Just when you were hoping that the legislative session in Indianapolis would be over before our elected officials could do any more damage, the Indiana House approved on a 74-24 vote a measure that would allow Hoosiers to legally defend themselves against police officers who enter their home.
The measure, known as Senate Bill 1, is a naive and dangerous knee-jerk reaction to an Indiana Supreme Court decision last year. The court ruled that homeowners do not have the right to use force against law enforcement officials whom they believe are illegally entering their homes.
That decision came in the case of Richard Barnes, 57, an Evansville man who filed a lawsuit against police who followed him into his house Nov. 18, 2007, while they were responding to a domestic dispute Barnes had with his wife.
According to the Evansville Courier and Press, proponents said the measure provides police with additional legal protection, while affirming the “castle doctrine” idea that homeowners have the right to resist anyone, including police, who invades their homes.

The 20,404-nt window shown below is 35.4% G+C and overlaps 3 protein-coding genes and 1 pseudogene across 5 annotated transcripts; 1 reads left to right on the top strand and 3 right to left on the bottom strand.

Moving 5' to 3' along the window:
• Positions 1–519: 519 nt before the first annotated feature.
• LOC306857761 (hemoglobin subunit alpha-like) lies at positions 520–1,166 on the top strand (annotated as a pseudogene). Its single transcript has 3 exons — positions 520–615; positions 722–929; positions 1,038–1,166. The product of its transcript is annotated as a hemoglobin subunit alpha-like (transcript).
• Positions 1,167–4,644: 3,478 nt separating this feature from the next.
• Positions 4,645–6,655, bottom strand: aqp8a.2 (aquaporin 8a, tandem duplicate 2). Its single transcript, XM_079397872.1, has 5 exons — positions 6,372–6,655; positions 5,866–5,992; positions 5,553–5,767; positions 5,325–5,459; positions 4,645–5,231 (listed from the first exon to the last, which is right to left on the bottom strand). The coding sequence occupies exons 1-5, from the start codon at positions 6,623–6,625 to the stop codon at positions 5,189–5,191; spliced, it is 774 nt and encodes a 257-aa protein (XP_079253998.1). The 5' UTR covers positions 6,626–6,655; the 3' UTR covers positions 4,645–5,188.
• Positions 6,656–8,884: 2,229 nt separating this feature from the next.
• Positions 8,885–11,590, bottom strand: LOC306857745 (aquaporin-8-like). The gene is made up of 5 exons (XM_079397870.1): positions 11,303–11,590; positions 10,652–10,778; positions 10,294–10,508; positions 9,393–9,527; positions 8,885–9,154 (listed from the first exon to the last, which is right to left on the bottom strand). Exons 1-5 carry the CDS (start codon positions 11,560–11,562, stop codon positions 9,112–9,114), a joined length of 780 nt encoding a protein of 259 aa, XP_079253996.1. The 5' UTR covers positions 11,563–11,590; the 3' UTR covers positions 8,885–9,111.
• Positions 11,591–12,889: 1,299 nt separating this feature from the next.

In a rare appearance on the House floor, Speaker Brian Bosma, R-Indianapolis, urged the chamber to approve Senate Bill 1.
“What we’re doing here is we’re writing a jury instruction. We’re writing an appellate standard to see who’s responsible; who has a defense,” he said.
“What this says is when it does get to the courts and the courts have to sort out who’s right, who’s wrong, this clarifies that we’re back to the same standard we had in this county, in this state, for more than 200 years,” Bosma said.
Rep. Mike Speedy, R-Indianapolis, said the measure would help Hoosiers who would otherwise “lose freedom” to “the coercive power of government.” He said without action, police officers who kill citizens in their own homes would be protected.